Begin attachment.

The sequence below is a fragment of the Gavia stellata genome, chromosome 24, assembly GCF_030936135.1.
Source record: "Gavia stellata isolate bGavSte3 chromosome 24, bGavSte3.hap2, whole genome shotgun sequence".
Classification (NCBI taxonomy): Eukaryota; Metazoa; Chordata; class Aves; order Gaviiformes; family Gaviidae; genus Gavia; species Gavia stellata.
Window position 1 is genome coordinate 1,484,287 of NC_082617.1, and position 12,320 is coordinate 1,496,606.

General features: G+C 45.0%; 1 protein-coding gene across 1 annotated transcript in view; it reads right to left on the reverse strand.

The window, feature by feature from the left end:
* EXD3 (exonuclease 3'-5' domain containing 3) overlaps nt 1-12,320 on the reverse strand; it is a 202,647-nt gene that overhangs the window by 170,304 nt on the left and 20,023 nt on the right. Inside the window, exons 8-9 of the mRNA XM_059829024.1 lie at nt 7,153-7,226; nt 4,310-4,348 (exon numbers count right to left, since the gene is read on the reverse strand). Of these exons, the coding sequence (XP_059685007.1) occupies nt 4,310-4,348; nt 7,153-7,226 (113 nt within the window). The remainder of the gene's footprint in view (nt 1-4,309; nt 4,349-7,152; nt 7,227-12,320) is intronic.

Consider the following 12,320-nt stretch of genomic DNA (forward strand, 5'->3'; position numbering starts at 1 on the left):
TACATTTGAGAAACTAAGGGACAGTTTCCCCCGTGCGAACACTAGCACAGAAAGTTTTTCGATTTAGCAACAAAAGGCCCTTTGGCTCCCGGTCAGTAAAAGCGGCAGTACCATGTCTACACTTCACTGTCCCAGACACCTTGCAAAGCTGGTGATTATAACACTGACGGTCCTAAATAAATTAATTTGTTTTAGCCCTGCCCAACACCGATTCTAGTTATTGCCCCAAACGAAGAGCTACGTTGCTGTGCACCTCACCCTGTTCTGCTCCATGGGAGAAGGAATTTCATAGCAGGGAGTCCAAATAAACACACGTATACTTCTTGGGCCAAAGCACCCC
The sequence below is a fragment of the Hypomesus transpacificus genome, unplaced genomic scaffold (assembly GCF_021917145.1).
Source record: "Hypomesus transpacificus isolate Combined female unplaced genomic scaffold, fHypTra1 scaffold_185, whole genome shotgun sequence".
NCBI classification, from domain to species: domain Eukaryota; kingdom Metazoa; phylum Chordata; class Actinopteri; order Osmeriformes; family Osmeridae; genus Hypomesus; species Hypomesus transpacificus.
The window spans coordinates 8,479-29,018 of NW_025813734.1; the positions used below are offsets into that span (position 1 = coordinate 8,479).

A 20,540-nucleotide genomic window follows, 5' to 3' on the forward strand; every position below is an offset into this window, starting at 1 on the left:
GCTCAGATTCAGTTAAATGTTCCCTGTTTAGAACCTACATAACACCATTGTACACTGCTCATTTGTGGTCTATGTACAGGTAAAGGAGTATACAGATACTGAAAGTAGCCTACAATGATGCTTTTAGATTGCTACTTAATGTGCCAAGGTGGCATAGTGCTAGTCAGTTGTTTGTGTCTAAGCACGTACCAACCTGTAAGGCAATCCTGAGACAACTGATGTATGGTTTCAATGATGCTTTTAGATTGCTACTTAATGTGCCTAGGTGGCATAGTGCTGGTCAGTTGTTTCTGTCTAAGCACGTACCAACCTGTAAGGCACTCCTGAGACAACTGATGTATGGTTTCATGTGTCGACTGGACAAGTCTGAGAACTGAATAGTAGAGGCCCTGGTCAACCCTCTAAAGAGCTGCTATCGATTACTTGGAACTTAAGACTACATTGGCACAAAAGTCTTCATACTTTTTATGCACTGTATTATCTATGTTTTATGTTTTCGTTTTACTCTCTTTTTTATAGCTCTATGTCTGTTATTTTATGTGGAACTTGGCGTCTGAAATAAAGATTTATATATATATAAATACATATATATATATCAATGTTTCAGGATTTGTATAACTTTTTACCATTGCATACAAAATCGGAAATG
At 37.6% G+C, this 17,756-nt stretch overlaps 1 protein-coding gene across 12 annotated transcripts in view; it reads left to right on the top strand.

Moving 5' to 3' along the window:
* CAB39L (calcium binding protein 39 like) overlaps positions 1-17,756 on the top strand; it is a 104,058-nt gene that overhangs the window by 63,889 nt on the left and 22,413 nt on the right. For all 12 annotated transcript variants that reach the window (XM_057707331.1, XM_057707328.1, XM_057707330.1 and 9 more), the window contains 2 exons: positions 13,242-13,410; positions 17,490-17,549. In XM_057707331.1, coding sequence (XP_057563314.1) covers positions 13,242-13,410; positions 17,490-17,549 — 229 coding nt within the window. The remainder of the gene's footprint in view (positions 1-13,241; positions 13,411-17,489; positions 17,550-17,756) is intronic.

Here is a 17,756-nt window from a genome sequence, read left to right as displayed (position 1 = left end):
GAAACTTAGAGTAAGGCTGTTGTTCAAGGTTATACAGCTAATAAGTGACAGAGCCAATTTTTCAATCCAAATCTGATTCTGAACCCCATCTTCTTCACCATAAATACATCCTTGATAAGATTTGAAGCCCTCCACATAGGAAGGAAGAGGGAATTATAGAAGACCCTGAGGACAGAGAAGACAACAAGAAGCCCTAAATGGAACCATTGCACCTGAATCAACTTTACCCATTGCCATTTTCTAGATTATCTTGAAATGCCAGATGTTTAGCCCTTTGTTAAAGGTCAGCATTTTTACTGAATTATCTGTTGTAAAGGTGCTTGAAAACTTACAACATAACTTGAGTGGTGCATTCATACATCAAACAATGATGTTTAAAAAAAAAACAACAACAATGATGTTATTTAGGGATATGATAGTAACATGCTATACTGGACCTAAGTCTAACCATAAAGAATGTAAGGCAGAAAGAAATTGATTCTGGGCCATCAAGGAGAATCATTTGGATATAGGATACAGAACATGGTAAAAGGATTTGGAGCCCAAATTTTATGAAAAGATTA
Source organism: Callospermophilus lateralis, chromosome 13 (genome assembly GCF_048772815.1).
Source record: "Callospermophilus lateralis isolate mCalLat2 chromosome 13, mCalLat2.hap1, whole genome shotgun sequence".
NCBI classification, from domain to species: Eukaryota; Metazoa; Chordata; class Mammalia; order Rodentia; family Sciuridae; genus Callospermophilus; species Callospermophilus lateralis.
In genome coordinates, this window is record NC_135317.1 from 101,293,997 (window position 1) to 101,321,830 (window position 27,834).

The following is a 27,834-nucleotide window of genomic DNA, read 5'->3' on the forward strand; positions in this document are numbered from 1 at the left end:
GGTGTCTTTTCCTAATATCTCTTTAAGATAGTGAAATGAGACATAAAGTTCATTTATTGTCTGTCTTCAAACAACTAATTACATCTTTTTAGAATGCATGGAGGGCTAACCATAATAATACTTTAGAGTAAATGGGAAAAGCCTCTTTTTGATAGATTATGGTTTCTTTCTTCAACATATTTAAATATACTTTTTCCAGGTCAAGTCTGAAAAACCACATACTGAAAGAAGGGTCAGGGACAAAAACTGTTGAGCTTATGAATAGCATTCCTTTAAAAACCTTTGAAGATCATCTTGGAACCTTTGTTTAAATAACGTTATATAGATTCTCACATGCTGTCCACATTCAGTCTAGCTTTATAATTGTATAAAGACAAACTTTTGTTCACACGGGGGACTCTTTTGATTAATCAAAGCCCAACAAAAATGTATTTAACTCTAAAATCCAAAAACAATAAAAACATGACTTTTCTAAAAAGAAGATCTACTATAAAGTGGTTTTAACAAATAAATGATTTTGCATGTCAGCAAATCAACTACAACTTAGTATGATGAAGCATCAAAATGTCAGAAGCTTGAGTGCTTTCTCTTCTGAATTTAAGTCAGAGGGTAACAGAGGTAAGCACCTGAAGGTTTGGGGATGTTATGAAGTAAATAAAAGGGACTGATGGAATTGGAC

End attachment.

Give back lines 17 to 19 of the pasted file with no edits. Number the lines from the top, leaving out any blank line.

Moving 5' to 3' along the window:
* CAB39L (calcium binding protein 39 like) overlaps positions 1-17,756 on the top strand; it is a 104,058-nt gene that overhangs the window by 63,889 nt on the left and 22,413 nt on the right. For all 12 annotated transcript variants that reach the window (XM_057707331.1, XM_057707328.1, XM_057707330.1 and 9 more), the window contains 2 exons: positions 13,242-13,410; positions 17,490-17,549. In XM_057707331.1, coding sequence (XP_057563314.1) covers positions 13,242-13,410; positions 17,490-17,549 — 229 coding nt within the window. The remainder of the gene's footprint in view (positions 1-13,241; positions 13,411-17,489; positions 17,550-17,756) is intronic.

Here is a 17,756-nt window from a genome sequence, read left to right as displayed (position 1 = left end):